• David, Sooty and Bob - thanks for your comments.  Just to reiterate the point that you have all got to anyway - the RSPB is not supporting nor leaning towards a cull of eagle owls. And a read of my blogs on the subject, or the main RSPB web site, would show that.  Glad to have cleared that up (I hope!).

    Back to white-tailed eagles though.  I think Sooty makes a good point that eagles aren't that easy to see even when present.  However, I would think that they would be regular visitors to some sites in Suffolk were they to be re-introduced, and that patience would be rewarded for visitors!  I'm sure that those people who do get good views of eagles will never forget them.  That's what amazing natural sights do for us - whether they be bluebell woods in spring, flocks of geese in winter, birdsong or autumn colours - nature refreshes the parts other parts of life cannot reach!

  • Hi Mark my apologies you have made it clear that RSPB are not in favour of cull on E O afraid I had not taken it in but strangely reading lots about E O lots of people who I would think not doing it deliberately feel that the RSPB have the view of supporting a cull,obviously how misinformation comes about.

    Hi Dave thanks for that you are quite right but not mischievous on purpose just bee taking too much notice of what others been saying.Personally and this does not excuse me but think it would be better if when any of us make a mistake the RSPB through various ways for example on the comment page or a private E-Mail or a comment on our individual page let us know and then at least we would not repeat it.For sure anything that is repeated starts to get believed.

    This is a mistake by me but think my comment about correcting us would do well to get taken on board so that at least a lesson learnt as for sure if we comment and Mark does tend to publish all,there are always going to be mistakes.

  • Sooty, I did try and reply earlier and then lost the comment box, so if 2 replies appear I apologise.  The RSPB does have a public position on EOs.  I have not heard a cull suggested by the RSPB and that would not be their decision.  I would argue that EOs are currently protected being 'wild' birds and even if the current consultation on EOs does result in them going onto Sched 9 of WCA this doesnt remove that but only prevents release of birds.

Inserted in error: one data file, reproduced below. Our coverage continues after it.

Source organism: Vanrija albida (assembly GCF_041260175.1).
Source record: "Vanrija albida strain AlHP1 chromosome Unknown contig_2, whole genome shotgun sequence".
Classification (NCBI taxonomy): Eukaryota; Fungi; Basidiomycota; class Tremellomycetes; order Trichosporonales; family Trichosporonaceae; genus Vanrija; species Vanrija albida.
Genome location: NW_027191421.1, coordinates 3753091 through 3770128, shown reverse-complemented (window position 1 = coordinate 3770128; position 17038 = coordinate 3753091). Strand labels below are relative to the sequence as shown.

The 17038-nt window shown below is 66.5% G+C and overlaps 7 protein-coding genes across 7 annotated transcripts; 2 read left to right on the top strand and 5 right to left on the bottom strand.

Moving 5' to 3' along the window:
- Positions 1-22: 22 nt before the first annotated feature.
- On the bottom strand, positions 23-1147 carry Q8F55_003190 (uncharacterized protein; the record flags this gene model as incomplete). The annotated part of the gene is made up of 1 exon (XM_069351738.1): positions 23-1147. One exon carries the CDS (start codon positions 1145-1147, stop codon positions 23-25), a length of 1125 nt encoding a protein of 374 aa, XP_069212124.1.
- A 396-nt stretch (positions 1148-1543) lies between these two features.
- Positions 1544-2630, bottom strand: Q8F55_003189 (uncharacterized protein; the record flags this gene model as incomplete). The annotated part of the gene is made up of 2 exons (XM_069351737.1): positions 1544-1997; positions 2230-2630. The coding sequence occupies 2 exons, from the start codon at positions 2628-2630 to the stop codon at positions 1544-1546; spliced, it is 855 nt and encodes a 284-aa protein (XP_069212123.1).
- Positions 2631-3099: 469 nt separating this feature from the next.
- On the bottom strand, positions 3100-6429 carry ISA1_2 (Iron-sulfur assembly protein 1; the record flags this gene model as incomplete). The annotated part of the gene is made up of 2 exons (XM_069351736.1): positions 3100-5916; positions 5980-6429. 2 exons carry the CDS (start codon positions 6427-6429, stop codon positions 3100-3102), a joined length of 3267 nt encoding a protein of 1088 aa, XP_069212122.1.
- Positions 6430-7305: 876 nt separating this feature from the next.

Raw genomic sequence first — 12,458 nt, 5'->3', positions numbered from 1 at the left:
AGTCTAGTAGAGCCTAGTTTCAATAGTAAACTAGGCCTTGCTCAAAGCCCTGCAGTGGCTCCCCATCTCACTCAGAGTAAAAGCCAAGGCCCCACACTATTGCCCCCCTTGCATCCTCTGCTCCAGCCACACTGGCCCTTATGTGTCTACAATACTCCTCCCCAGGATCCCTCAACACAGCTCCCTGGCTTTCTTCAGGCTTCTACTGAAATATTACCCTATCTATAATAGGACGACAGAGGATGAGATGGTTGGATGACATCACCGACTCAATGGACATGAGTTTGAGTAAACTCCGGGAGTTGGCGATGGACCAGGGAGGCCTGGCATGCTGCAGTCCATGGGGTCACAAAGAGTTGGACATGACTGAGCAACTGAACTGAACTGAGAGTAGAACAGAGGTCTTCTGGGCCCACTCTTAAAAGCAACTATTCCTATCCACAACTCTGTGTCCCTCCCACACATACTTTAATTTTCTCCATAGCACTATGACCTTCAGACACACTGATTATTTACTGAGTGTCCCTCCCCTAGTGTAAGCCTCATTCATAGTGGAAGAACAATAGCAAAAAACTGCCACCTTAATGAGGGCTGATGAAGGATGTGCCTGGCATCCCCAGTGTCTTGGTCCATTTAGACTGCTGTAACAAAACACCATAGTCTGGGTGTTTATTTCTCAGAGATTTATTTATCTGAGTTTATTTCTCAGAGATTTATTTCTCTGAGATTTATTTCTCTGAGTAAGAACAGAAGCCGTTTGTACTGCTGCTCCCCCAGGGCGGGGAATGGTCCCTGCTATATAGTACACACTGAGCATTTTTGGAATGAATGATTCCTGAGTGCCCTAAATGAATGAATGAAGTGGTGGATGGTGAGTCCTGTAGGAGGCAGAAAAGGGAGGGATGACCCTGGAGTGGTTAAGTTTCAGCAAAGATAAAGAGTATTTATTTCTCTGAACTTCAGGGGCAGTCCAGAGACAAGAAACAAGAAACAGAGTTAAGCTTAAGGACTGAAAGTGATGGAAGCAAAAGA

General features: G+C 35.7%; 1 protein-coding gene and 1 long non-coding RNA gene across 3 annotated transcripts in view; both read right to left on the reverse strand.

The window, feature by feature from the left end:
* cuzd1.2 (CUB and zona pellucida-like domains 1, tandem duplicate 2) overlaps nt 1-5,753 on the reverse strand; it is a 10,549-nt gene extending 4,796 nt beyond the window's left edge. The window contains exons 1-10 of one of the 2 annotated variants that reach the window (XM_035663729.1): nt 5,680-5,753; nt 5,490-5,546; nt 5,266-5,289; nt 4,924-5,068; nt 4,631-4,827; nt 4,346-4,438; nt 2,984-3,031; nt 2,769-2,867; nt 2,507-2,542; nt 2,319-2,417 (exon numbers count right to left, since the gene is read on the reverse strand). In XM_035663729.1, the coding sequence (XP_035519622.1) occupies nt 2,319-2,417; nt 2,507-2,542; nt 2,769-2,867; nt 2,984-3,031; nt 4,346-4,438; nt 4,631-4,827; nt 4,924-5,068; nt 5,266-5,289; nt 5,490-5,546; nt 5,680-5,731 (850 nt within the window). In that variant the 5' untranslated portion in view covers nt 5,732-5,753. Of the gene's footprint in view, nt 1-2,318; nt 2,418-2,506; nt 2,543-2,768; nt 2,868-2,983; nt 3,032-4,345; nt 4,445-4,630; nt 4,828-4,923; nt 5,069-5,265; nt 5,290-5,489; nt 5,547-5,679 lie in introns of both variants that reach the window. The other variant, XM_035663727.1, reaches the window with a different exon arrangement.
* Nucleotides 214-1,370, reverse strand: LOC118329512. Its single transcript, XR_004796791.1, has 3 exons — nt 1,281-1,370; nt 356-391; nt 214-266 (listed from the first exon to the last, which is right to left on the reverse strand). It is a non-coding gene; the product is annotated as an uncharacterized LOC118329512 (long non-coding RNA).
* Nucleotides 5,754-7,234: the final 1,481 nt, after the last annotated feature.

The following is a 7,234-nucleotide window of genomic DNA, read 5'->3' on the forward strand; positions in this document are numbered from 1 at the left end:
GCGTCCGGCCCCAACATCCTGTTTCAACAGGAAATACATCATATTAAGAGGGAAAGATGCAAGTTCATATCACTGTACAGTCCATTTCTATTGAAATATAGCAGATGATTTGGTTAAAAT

I do find it strange that there is a minority of people around who will criticise the RSPB at any opportunity.  This is always on a single issue when the the RSPB does cover so much ground.  I do have to declare some interest as I was an RSPB Council member for 5 years and even then do not always agree with the RSPB.  One thing I have great regard for is that the RSPB does not make any policy or pronouncement without having undergone the apporpriate research.  Looking on the internet it does seem that the varying views on EOs seems to vary according to the ideals of that particular organisation, which is only to be expected.  Bob

  • Sooty. You're clearly in danger of believing the misinformation swirling around out there and are actually doing your bit to spread it further! I'm sure this isn't your intention. All you have to do is re-read Mark's recent blog on the subject of eagle owls and the Defra consultation where he makes it very clear what RSPB's stance is on the subject. To keep repeating that RSPB is 'leaning towards a cull' is mischievous to say the least.